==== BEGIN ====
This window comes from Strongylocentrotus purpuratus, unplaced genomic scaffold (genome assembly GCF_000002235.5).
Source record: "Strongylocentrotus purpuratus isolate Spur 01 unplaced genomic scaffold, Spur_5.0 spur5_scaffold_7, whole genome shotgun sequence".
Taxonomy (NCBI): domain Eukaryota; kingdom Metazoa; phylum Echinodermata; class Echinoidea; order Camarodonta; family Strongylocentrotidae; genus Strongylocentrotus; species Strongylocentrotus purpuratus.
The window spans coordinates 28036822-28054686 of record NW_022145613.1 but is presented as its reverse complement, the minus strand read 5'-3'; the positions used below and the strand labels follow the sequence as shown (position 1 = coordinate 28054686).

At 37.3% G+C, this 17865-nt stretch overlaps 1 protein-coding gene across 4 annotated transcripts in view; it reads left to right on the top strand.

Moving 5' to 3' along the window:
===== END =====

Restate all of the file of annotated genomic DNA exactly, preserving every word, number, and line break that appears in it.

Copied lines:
This window comes from Strongylocentrotus purpuratus, unplaced genomic scaffold (genome assembly GCF_000002235.5).
Source record: "Strongylocentrotus purpuratus isolate Spur 01 unplaced genomic scaffold, Spur_5.0 spur5_scaffold_7, whole genome shotgun sequence".
Taxonomy (NCBI): domain Eukaryota; kingdom Metazoa; phylum Echinodermata; class Echinoidea; order Camarodonta; family Strongylocentrotidae; genus Strongylocentrotus; species Strongylocentrotus purpuratus.
The window spans coordinates 28036822-28054686 of record NW_022145613.1 but is presented as its reverse complement, the minus strand read 5'-3'; the positions used below and the strand labels follow the sequence as shown (position 1 = coordinate 28054686).

At 37.3% G+C, this 17865-nt stretch overlaps 1 protein-coding gene across 4 annotated transcripts in view; it reads left to right on the top strand.

Moving 5' to 3' along the window: